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Transportation Research Interdisciplinary Perspectives

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Worker Safety -- Case Studies, Risk analysis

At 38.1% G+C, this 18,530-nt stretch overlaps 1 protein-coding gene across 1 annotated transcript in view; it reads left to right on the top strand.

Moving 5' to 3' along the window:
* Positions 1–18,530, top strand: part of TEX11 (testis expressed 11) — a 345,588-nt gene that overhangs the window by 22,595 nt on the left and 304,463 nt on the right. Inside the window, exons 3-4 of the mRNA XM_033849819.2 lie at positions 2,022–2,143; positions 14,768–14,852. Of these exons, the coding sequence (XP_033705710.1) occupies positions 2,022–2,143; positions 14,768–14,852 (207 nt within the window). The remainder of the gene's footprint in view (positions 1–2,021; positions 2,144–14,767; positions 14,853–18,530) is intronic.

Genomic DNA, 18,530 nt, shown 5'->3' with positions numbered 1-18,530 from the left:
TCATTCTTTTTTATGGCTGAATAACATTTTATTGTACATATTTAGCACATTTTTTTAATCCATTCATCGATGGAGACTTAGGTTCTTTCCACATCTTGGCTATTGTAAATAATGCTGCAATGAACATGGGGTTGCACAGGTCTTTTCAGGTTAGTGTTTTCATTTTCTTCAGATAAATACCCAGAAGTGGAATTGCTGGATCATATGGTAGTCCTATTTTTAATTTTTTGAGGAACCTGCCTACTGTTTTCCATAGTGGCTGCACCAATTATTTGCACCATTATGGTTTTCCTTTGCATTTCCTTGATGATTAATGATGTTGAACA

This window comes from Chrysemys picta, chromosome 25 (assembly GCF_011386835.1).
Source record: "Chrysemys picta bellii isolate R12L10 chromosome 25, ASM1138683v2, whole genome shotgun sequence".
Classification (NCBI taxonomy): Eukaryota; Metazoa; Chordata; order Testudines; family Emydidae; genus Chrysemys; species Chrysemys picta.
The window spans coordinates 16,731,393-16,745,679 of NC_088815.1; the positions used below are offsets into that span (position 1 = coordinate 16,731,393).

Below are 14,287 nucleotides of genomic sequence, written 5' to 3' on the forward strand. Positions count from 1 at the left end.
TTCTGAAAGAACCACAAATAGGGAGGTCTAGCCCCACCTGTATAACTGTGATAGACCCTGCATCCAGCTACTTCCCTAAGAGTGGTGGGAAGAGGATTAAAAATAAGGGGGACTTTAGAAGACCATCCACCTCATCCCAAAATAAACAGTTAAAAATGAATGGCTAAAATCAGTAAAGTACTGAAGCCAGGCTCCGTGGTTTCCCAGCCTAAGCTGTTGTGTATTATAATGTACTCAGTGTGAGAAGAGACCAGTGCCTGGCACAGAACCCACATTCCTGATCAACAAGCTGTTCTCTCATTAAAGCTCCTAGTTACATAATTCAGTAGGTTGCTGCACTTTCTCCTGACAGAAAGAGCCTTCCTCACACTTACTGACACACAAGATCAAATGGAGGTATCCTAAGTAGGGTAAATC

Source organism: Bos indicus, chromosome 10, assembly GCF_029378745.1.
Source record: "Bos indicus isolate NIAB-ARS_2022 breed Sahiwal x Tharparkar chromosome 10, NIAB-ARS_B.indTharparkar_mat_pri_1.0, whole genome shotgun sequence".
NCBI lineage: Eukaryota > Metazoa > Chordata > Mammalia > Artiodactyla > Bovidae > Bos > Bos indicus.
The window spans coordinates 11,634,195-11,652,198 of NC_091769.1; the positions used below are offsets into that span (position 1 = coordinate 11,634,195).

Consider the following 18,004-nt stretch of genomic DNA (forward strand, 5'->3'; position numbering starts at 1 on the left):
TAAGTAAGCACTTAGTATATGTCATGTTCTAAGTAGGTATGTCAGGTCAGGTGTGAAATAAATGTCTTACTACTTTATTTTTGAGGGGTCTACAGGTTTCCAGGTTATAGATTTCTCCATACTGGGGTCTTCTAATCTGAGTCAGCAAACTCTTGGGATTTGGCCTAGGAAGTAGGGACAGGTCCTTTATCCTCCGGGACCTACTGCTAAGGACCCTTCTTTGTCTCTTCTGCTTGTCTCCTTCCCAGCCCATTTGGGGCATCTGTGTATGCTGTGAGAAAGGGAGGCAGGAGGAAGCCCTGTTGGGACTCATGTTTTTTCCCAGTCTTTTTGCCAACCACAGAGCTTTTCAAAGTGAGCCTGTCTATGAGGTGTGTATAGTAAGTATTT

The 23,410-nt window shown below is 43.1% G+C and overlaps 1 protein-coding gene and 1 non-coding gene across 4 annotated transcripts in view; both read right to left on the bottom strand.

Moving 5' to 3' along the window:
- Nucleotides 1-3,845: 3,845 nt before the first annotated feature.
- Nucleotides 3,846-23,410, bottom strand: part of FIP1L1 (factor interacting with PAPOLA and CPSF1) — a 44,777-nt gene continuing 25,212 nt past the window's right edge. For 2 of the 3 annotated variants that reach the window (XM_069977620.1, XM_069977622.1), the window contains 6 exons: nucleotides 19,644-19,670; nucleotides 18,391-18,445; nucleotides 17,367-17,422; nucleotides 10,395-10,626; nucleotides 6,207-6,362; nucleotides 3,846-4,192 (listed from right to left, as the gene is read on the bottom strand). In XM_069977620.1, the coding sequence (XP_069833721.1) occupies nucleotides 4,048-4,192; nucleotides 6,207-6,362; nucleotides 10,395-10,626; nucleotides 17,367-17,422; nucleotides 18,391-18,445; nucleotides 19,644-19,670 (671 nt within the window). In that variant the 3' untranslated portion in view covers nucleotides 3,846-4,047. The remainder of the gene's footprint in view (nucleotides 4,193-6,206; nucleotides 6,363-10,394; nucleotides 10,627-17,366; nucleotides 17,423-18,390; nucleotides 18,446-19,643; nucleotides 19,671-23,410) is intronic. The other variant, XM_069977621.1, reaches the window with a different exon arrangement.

In the context of work zone safety, worker presence and its impact on crash severity has been less explored. Moreover, there is a lack of research on contributing factors by time-of-day. To accomplish this, first a mixed logit model was used to determine statistically significant crash severity contributing factors and their effects. Significant factors in both models included work-zone-specific characteristics and crash-specific characteristics, where environmental characteristics were only significant in the daytime model. In addition, results from parameter transferability test provided evidence that daytime and nighttime crashes need to be modeled separately. Further, to explore the nonlinear relationship between crash severity levels and time-of-day, as well as compare the effects of variables to that of the logit model and assess prediction performance, a Support Vector Machines (SVM) model trained by Cuckoo Search (CS) algorithm was utilized. Opening the SVM black-box, a variable impact analysis was also performed. In addition to the characteristics identified in the logit models, the SVM models also included the impacts of vehicle-level characteristics. The variable impact analysis illustrated that the termination area of the work zone is most critical for both daytime and nighttime crashes, as this location has the highest increase in severe injury likelihood. In summary, results of this study demonstrate that work zone crashes need to be modeled separately by time-of-day with a high level of confidence. Furthermore, results show that the CS-SVM models provide better prediction performance compared to the SVM and logit models.


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